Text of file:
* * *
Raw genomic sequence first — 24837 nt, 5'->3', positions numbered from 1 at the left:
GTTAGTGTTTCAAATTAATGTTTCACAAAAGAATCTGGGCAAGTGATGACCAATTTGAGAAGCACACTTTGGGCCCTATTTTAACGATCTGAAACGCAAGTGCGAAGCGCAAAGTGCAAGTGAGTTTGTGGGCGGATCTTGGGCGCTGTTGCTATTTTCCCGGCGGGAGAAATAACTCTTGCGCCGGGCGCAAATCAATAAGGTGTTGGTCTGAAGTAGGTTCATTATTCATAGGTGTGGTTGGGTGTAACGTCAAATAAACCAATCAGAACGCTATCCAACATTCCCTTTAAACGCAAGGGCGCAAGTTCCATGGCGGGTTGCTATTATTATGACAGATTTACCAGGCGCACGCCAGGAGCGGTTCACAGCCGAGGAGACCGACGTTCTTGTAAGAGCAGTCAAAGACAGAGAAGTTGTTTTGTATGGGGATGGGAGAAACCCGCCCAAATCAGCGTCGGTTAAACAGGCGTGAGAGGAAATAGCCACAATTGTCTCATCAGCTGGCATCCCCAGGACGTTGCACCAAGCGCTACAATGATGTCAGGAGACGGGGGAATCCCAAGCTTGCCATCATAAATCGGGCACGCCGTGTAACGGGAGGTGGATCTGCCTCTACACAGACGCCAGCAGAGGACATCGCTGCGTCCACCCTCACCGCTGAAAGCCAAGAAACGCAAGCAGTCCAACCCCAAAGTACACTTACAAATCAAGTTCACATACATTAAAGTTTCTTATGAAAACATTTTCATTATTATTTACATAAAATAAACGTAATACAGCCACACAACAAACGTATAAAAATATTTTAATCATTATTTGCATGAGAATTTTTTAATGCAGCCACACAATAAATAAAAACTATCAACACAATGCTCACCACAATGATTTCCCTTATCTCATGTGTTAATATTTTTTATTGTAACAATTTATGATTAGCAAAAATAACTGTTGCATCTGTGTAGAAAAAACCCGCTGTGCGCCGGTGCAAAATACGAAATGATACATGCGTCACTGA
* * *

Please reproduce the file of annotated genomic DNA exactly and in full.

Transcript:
Raw genomic sequence first — 24837 nt, 5'->3', positions numbered from 1 at the left:
GTTAGTGTTTCAAATTAATGTTTCACAAAAGAATCTGGGCAAGTGATGACCAATTTGAGAAGCACACTTTGGGCCCTATTTTAACGATCTGAAACGCAAGTGCGAAGCGCAAAGTGCAAGTGAGTTTGTGGGCGGATCTTGGGCGCTGTTGCTATTTTCCCGGCGGGAGAAATAACTCTTGCGCCGGGCGCAAATCAATAAGGTGTTGGTCTGAAGTAGGTTCATTATTCATAGGTGTGGTTGGGTGTAACGTCAAATAAACCAATCAGAACGCTATCCAACATTCCCTTTAAACGCAAGGGCGCAAGTTCCATGGCGGGTTGCTATTATTATGACAGATTTACCAGGCGCACGCCAGGAGCGGTTCACAGCCGAGGAGACCGACGTTCTTGTAAGAGCAGTCAAAGACAGAGAAGTTGTTTTGTATGGGGATGGGAGAAACCCGCCCAAATCAGCGTCGGTTAAACAGGCGTGAGAGGAAATAGCCACAATTGTCTCATCAGCTGGCATCCCCAGGACGTTGCACCAAGCGCTACAATGATGTCAGGAGACGGGGGAATCCCAAGCTTGCCATCATAAATCGGGCACGCCGTGTAACGGGAGGTGGATCTGCCTCTACACAGACGCCAGCAGAGGACATCGCTGCGTCCACCCTCACCGCTGAAAGCCAAGAAACGCAAGCAGTCCAACCCCAAAGTACACTTACAAATCAAGTTCACATACATTAAAGTTTCTTATGAAAACATTTTCATTATTATTTACATAAAATAAACGTAATACAGCCACACAACAAACGTATAAAAATATTTTAATCATTATTTGCATGAGAATTTTTTAATGCAGCCACACAATAAATAAAAACTATCAACACAATGCTCACCACAATGATTTCCCTTATCTCATGTGTTAATATTTTTTATTGTAACAATTTATGATTAGCAAAAATAACTGTTGCATCTGTGTAGAAAAAACCCGCTGTGCGCCGGTGCAAAATACGAAATGATACATGCGTCACTGA